China has agreed to buy one million tonnes of Thai rice “every year”, an increase from the pledge made during the Chinese prime minister's visit over the next five years, Prime Minister Yingluck Shinawatra said on Sunday.
The rice purchases would be made through government-to-government (G2G) contracts and would continue without a time frame, helping to ease the burden on the government and its burgeoning rice stocks.
Beijing also agreed to buy 200,000 tonnes of rubber from Thailand annually.
Prime Minister Yingluck Shinawatra and Chinese Premier Li Keqiang in front of an Otop Centre in Chiang Mai on Sunday. (Photo from www.facebook.com/Y.Shinawatra)
Ms Yingluck revealed the information at a press conference in Bangkok after returning from Chiang Mai where she led a visit by Chinese Premier Li Keqiang to a Chinese language school and an Otop centre Sunday morning.
After the visit, Mr Li ended his three-day visit and left Thailand for Vietnam at 11am. He is on his maiden trip to Southeast Asia since he took office in March.
The new deal came only two days after Beijing signed a memorandum of understanding (MoU) to buy one million tonnes of Thai rice over the next five years directly from Thai traders, but not from government stocks.
The premier said that during the tour in Chiang Mai she further discussed the rice issue with her Chinese counterpart and Mr Li agreed that Beijing should change from buying one million tonnes of Thai rice over the next five years to every year as Beijing saw the two countries had established a long and good relationship.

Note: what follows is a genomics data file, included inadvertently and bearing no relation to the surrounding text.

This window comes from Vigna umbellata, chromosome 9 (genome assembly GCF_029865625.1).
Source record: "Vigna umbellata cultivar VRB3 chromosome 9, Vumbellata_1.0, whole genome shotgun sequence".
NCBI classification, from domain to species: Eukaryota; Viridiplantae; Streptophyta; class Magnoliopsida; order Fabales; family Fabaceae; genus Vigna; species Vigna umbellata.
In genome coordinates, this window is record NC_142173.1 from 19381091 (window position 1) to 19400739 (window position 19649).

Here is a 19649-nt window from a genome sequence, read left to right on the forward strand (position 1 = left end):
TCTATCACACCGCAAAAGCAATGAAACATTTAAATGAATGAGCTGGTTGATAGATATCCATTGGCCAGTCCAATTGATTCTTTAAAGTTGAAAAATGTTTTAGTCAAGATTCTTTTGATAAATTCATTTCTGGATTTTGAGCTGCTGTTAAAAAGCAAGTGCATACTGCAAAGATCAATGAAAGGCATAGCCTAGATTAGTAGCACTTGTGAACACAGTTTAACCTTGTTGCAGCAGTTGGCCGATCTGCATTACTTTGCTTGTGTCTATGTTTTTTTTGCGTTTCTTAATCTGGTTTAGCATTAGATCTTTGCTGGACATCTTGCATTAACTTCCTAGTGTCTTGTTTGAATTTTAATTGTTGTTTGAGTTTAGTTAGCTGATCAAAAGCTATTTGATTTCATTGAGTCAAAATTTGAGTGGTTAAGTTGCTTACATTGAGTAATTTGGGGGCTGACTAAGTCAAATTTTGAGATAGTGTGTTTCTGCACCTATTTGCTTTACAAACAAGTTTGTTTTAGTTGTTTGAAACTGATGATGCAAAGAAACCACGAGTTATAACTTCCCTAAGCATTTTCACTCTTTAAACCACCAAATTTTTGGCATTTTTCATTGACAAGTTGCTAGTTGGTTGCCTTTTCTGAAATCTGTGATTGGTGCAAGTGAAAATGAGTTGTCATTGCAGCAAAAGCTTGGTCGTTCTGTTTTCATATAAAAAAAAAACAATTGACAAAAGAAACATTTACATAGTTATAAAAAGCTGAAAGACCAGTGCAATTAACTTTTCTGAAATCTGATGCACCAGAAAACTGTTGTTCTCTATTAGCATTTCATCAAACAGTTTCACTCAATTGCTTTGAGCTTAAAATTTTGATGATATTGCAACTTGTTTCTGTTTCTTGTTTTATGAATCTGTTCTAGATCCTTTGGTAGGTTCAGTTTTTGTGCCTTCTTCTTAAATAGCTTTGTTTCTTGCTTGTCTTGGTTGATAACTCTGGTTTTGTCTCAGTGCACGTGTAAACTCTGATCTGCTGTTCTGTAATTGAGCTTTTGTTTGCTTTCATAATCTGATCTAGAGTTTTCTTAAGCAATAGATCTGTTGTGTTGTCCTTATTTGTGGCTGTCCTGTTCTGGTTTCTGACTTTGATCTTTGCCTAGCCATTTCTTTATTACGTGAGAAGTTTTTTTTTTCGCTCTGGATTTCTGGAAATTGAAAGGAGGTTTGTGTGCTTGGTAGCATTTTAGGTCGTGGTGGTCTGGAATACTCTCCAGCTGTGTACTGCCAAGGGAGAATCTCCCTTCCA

Regular trade of rice and rubber by the private sector was not included in Sunday’s agreement, Ms Yingluck said.
She instructed Commerce Minister Niwatthamrong Boonsongpaisan to hold further talks with Chinese authorities over the issue, including seeking to pursuade Beijing to buy other produce from Thailand.
“The trade can start this year but we will see which month,” Ms Yingluck said.
At the press conference, reporters asked Ms Yinglkuck if she was worried after MR Pridiyathorn Devakula, a former deputy prime minister and finance minister, threatened to expose information in relation to corruption in the government’s rice pledging scheme.
She said the government was pleased to accept the information given by MR Pridiyathorn and would verify and clarify the issues.
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